MPs are set to demand that GPs check the bodies of nursing home
residents when they die for signs of abuse or neglect,
writes Derren Hayes.
The Health Select Committee will call for a tightening of the
law on the procedures for GPs issuing death certificates after
hearing evidence at the recent inquiry into elder abuse, which had
echoes of the Harold Shipman case.
Senior members of the committee told Community Care they were
appalled to discover that GPs are not required to see the body of
someone who has died in a nursing home before issuing a death
In the Shipman case, the former GP and mass-murderer was able to
avoid detection after killing patients partly because he was in
sole charge of issuing the death certificates.
Although checks are being introduced to tackle this, the
committee will highlight the specific need for greater checks in
care homes because of the particularly vulnerable nature of many of
the residents in these settings.
One senior member of the committee said: “The law is being
tightened in the wake of the Shipman case, but it needs to be
looked at in this particular instance to make sure that no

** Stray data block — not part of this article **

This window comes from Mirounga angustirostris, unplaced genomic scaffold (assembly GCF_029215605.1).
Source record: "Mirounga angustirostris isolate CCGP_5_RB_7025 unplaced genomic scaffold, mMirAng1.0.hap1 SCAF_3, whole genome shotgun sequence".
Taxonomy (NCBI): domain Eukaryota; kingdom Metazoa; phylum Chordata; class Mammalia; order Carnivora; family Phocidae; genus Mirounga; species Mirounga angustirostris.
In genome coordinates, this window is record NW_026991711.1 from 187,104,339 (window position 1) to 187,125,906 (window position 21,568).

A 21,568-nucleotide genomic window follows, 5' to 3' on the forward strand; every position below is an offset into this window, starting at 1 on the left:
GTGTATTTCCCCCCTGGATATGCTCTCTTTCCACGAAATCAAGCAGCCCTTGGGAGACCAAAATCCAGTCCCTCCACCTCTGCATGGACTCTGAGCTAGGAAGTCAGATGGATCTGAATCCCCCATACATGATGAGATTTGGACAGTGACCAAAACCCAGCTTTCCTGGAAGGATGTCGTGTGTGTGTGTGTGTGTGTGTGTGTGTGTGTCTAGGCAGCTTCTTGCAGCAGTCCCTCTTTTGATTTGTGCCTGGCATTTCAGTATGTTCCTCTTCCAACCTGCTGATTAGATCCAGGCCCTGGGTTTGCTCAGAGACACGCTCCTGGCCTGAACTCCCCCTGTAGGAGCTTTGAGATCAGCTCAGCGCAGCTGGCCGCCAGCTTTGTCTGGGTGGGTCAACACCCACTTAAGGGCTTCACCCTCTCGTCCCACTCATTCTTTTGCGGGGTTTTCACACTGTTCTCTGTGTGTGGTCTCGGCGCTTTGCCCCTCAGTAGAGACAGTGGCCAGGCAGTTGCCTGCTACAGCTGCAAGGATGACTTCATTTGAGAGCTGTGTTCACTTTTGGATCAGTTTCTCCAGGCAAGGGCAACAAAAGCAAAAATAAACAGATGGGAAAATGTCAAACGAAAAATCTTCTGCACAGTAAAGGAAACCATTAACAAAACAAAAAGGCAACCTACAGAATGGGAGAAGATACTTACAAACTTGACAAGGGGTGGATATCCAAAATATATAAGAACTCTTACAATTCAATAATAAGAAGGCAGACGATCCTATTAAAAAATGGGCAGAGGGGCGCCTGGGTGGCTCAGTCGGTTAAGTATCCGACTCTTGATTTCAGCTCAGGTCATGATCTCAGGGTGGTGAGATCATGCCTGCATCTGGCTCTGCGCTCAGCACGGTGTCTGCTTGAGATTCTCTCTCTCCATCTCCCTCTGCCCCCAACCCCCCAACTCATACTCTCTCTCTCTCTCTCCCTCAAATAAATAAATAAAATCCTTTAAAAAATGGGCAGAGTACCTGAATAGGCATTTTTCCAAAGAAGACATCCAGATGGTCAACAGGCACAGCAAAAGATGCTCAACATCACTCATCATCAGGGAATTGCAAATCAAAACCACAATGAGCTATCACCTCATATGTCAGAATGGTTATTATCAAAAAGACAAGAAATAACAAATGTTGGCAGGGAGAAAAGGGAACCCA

loopholes are left open.”
The report is not due to be published until late March, but
committee member and Liberal Democrat MP Paul Burstow said he would
be “very surprised” if the change wasn’t included
as a recommendation.
During the inquiry, committee chairperson David Hinchliffe said:
“In some instances, where people have been expected to die,
questions have been raised as to whether the death actually related
to the longer term problem or to some incident that occurred prior
to the death.”
Community care minister Stephen Ladyman also admitted during his
evidence to the inquiry that he was “a bit surprised and
concerned” at the current guidance.
GP organisations remain sceptical about the proposed change as
they believe it is very difficult to say categorically whether
marks on a dead person’s body have been caused by abuse.